KUWAIT: Kuwait’s consumer prices dipped 0.3 percent month-on-month in February partly on falling food prices in a reversal of course after two months of increases, the Gulf country’s data showed on Sunday.
Consumer price growth in the Arab Gulf is expected to pick up again this year as economies in the world’s top oil exporting region recover from the 2009 slowdown, but it should still stay in the low single digits due to sluggish credit growth.
Prices rose by 0.5 percent month-on-month in January, after a 1.4 percent jump in the previous month.
Annual inflation was unchanged at 2.8 percent in February, after booking a five-month high in January, the Central Statistics Office’s data showed.
Inflation in the OPEC member touched a three-and-half year low of 1.6 percent in November 2009.
Housing costs, which have the largest weight of 27 percent in the overall basket, were flat in February for the second month in a row.
Food prices, which account for 18 percent of the basket, fell by 0.3 percent from the previous month, following a 0.8 percent increase in January.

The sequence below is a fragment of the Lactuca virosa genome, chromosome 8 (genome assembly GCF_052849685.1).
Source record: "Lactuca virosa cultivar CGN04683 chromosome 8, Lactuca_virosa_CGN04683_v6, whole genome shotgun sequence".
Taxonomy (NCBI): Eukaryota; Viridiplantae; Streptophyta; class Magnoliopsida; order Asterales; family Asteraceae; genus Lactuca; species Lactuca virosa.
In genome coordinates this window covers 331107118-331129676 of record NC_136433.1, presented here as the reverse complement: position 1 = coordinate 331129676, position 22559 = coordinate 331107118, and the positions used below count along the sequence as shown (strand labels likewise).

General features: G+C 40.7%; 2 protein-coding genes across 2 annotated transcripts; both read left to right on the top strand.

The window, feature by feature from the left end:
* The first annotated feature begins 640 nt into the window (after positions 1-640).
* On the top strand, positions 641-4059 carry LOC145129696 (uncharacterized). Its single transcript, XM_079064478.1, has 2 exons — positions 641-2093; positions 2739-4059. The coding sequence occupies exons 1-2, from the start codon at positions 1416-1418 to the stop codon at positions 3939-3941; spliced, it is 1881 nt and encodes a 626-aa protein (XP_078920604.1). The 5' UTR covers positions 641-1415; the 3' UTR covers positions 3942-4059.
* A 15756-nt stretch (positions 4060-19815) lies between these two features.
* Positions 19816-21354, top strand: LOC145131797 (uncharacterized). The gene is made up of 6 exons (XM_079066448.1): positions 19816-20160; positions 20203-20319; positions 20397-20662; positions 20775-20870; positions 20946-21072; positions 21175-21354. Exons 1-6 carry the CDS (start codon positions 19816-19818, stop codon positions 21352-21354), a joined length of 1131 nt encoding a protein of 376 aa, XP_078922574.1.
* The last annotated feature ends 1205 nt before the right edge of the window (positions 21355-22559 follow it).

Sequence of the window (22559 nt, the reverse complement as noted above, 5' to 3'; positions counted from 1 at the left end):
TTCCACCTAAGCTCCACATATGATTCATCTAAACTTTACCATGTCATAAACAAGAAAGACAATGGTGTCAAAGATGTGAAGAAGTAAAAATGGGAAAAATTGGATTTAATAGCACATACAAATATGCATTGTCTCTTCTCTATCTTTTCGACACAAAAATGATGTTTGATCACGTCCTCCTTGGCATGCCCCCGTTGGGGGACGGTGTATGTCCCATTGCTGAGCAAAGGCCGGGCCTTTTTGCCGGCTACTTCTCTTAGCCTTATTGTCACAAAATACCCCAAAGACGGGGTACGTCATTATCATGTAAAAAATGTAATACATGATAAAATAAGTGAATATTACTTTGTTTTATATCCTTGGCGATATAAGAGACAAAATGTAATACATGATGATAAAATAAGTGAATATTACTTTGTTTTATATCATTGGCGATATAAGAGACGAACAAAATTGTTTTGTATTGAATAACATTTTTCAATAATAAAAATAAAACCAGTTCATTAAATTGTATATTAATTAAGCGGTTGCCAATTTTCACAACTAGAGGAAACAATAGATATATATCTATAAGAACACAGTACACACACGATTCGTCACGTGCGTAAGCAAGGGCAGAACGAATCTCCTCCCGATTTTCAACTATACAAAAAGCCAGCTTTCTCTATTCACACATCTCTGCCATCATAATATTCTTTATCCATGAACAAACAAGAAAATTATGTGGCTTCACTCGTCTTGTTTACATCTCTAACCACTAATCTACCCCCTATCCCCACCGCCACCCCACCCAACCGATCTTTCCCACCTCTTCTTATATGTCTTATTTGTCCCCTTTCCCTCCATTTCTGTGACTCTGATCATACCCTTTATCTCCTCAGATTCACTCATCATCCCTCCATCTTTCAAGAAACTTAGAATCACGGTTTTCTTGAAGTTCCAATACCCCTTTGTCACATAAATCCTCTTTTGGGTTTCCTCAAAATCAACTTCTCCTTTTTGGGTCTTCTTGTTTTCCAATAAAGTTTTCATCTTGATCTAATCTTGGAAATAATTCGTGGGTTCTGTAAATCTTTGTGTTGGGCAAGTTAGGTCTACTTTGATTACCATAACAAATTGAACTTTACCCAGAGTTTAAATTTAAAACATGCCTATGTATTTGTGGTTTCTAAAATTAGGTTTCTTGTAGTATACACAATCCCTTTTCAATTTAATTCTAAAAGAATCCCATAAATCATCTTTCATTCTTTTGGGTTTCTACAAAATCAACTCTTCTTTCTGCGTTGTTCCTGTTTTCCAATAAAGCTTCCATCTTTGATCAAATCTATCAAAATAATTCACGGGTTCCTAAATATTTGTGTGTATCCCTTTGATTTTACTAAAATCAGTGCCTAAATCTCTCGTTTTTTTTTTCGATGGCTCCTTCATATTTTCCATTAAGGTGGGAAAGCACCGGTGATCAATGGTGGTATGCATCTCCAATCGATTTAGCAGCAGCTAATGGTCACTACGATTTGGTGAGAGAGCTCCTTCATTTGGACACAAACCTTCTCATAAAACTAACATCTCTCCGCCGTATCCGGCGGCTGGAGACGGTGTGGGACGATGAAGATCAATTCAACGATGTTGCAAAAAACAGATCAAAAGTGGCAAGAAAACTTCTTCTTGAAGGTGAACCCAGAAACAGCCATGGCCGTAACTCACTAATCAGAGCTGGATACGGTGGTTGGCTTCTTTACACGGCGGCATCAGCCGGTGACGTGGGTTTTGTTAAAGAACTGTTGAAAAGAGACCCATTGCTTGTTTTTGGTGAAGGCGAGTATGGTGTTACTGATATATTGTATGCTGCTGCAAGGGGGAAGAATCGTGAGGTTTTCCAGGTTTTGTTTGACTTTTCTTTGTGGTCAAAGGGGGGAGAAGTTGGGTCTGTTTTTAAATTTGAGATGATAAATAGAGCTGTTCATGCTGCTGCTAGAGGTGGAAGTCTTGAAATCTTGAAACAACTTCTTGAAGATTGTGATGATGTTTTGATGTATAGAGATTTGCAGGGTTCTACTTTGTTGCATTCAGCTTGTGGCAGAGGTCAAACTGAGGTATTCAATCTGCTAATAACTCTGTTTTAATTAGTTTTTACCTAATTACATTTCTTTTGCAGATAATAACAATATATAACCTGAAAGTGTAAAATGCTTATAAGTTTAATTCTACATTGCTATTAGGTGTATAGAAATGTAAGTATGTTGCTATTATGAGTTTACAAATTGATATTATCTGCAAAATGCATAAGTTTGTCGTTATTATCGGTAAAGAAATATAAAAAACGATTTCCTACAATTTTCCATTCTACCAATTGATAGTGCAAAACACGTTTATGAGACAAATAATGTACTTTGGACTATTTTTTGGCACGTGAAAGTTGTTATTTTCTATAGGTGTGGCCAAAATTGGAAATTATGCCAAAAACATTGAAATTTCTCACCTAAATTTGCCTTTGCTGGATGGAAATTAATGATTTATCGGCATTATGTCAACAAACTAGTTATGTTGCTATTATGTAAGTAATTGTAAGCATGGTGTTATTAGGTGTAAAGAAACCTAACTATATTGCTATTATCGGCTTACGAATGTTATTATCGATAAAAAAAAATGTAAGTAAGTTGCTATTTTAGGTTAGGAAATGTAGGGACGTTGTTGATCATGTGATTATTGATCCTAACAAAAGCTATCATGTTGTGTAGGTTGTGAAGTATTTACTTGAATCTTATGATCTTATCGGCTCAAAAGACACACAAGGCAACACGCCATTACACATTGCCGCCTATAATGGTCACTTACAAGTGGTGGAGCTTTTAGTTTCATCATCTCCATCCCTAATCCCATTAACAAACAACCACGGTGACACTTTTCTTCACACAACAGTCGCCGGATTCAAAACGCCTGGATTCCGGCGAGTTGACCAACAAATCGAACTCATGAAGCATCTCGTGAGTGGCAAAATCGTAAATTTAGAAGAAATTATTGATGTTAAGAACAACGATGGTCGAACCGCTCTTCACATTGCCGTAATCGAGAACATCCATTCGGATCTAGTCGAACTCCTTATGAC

Transport prices, the third biggest basket component, rose 0.1 percent, after a 0.2 percent rise in January.
Household goods and services slid by 0.1 percent month-on-month in February, while other goods and services fell 2.3 percent, following sharp rises in the previous month, the data showed.
Kuwait’s central bank governor said in April he saw the IMF’s forecast for inflation of 4.8 percent in 2010 as quite reasonable.
A Reuters poll last week forecast inflation in Kuwait, which pegs its dinar to a dollar-dominated currency basket, would stay steady at 4.0 percent for the full year of 2010.